SIAM News Blog

Envisioning Tomorrow’s Earth: Reflections on the 2020 AAAS Annual Meeting

By Hans Kaper

Attendees of the American Association for the Advancement of Science (AAAS) Annual Meeting are like kids in a candy store: confronted with many choices, unexpected delights, and an ongoing tension between instant gratification and long-term perspective. I have been participating in these meetings since 2018, and I must say that I find them more fascinating with each passing year. Yes, I enjoy and would regret missing the professional meetings of SIAM, the American Geophysical Union, and other societies to which I belong. But AAAS meetings are different. They offer guests a chance to look beyond their silos and provide a unique opportunity to visualize mathematics as part of the larger scientific enterprise.

The theme of the 2020 meeting, which took place this February in Seattle, Wash., was “Envisioning Tomorrow’s Earth.” What better occasion to reflect on the ways in which science and technology respond to new challenges from both the natural and built world, and conversely, to see how the challenges of today’s “real world” can inspire novel mathematics? This theme also coincided with the objectives of the SIAM Activity Group on Mathematics of Planet Earth.

The AAAS is an umbrella organization that represents many sciences. It is historically dominated by the biological and chemical sciences, and a cursory look at Science—their flagship magazine—offers ample evidence of this dominance. Rarely does it feature an article explaining a recent result in mathematics, either core or applied. But mathematics and statistics have a seat at the table; it is simply difficult to convince the powers that be of mathematical sciences’ relevance to many discoveries in other disciplines. Yet we must keep trying, as it is better to be heard than forgotten.

Bill Gates of the Bill & Melinda Gates Foundation addresses the crowd during his plenary lecture at the 2020 American Association for the Advancement of Science (AAAS) Annual Meeting, which took place this February in Seattle, Wash. Photo courtesy of Robb Cohen Photography & Video.
The 2020 AAAS Annual Meeting had two substantive scientific sessions that focused on mathematical contributions to the public good. One session, organized by Karen Saxe (American Mathematical Society), examined gerrymandering and racial fairness and featured talks by Matt Barreto (University of California, Los Angeles), Jonathan Mattingly (Duke University), and Moon Duchin (Tufts University). The other session, organized by Christiane Rousseau (University of Montreal) and Fred Roberts (Rutgers University), focused on resilience in the digital age, with talks by Amy Luers (Future Earth), Hans Kaper (Georgetown University), and Wayne Getz (University of California, Berkeley). Both sessions were well attended and boasted stimulating question-and-answer dialogues.

Not only does the AAAS Annual Meeting draw participants from academia, government, and the private sector, it also attracts communicators, the press, and numerous think tanks. In fact, the meeting’s major thrust is to expose new ideas to a broader community, inform decision-makers, and connect science and society. Not all sessions at the 2020 gathering focused on science; panels and town hall events were devoted to communication issues, workshops highlighted career opportunities, and plenary talks addressed “big picture” ideas.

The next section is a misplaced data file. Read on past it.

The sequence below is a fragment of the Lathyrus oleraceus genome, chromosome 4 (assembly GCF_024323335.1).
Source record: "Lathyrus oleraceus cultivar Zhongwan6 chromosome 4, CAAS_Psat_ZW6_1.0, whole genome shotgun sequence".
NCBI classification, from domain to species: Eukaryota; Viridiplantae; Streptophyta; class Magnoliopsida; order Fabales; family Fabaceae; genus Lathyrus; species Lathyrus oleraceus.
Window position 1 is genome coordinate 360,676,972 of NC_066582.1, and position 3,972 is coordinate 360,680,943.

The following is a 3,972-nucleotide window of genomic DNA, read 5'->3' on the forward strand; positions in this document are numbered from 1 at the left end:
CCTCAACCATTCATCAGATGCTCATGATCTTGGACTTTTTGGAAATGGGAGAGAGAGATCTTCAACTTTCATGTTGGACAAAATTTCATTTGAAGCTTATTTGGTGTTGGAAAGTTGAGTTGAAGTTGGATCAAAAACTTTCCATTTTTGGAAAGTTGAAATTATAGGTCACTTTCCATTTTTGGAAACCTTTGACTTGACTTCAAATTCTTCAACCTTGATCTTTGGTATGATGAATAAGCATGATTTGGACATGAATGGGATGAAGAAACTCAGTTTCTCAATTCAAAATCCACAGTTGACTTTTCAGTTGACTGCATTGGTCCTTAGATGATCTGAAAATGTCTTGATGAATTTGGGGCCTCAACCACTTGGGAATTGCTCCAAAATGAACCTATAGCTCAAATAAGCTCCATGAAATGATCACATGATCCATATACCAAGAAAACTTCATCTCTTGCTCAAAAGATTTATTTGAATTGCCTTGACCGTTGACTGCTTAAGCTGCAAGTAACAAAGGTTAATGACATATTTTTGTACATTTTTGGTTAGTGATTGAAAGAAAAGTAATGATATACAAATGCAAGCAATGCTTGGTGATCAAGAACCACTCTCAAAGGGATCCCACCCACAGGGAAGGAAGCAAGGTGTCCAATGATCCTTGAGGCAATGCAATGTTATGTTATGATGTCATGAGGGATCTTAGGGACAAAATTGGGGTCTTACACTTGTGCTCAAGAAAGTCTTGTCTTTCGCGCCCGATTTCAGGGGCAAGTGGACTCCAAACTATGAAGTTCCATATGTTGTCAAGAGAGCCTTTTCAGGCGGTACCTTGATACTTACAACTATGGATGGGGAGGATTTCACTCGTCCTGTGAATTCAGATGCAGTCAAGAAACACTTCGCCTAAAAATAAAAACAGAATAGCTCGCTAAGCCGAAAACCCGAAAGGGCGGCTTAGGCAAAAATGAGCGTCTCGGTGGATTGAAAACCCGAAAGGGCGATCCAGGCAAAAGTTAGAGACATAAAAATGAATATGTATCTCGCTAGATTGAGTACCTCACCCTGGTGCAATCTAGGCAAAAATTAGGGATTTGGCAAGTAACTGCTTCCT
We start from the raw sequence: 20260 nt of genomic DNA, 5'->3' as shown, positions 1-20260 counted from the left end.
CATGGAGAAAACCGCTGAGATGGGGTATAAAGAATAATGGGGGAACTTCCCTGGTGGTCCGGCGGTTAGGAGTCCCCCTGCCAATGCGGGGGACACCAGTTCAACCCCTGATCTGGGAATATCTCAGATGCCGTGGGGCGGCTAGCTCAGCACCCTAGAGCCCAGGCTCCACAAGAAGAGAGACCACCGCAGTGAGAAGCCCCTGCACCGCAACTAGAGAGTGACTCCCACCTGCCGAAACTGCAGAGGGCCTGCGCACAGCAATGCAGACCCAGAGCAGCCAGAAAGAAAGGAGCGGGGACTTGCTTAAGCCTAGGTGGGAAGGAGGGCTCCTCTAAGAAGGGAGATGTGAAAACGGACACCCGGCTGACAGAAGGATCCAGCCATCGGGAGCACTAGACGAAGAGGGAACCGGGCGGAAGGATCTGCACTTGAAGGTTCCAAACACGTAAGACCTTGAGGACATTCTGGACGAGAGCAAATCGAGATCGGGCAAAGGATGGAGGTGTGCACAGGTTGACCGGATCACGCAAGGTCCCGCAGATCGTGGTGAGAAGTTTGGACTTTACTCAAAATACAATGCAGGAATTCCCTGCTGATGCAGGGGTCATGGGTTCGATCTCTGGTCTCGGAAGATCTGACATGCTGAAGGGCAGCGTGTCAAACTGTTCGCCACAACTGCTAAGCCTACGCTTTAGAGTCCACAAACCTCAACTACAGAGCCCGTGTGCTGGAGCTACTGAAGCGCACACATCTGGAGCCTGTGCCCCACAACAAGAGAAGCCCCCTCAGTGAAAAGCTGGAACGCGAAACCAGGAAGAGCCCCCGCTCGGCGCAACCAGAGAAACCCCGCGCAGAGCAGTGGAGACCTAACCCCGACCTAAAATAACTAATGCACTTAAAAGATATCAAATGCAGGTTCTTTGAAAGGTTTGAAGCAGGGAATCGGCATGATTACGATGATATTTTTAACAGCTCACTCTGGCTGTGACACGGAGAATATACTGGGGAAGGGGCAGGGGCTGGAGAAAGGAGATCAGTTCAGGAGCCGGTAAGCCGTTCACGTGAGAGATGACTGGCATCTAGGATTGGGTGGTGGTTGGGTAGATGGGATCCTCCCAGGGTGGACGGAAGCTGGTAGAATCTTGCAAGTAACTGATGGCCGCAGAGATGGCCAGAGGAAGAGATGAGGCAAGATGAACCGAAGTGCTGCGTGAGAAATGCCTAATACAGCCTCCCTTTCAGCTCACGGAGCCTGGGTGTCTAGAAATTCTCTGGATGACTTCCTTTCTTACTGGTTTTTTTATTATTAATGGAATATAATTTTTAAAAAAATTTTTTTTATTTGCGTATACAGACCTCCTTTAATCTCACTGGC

Two plenary sessions were of particular interest. Bill Gates discussed science policy’s influence on public health (and vice versa), which is where the Bill & Melinda Gates Foundation has made significant contributions. And Krysta Svore (Microsoft Corporation) offered an insider’s view on the state of the art of quantum information science at Microsoft. In addition, multiple sessions explored Earth’s climate system and its many subsystems (ocean, atmosphere, carbon cycle, water cycle, etc.), issues of sustainability (food supply, manufacturing, etc.), extreme events, artificial intelligence, machine learning, and public health.

Most of us realize that a wide gap exists between the scientific research enterprise and the public’s appreciation of science, and recognize that it is important to make sustained efforts to bridge this gap. However, determining how to best engage the public and develop meaningful communication channels is not always clear. The social sciences indicate that “show and tell” is not going to close the gap; we need to be more discerning and tailor our message specifically to our audience. We must pay heed to examples of successful communication techniques—many of which were presented at the 2020 AAAS Annual Meeting—so our message is not ignored and lost. To that end, the AAAS has made sizeable investments in training communicators; this is a long-term effort, but the payoff could be significant.

The AAAS Annual Meeting is a great place to learn about mathematical sciences’ role in the broad panorama of physical and life sciences. The theme of next year’s meeting is “Understanding Dynamic Ecosystems.” What better opportunity to showcase the role of applied mathematics? Let’s make an effort to highlight our passion for mathematics and demonstrate how we can create a win-win situation for science and society.

Hans Kaper, founding chair of the SIAM Activity Group on Mathematics of Planet Earth and editor-in-chief of SIAM News, is affiliate faculty in the Department of Mathematics and Statistics at Georgetown University.

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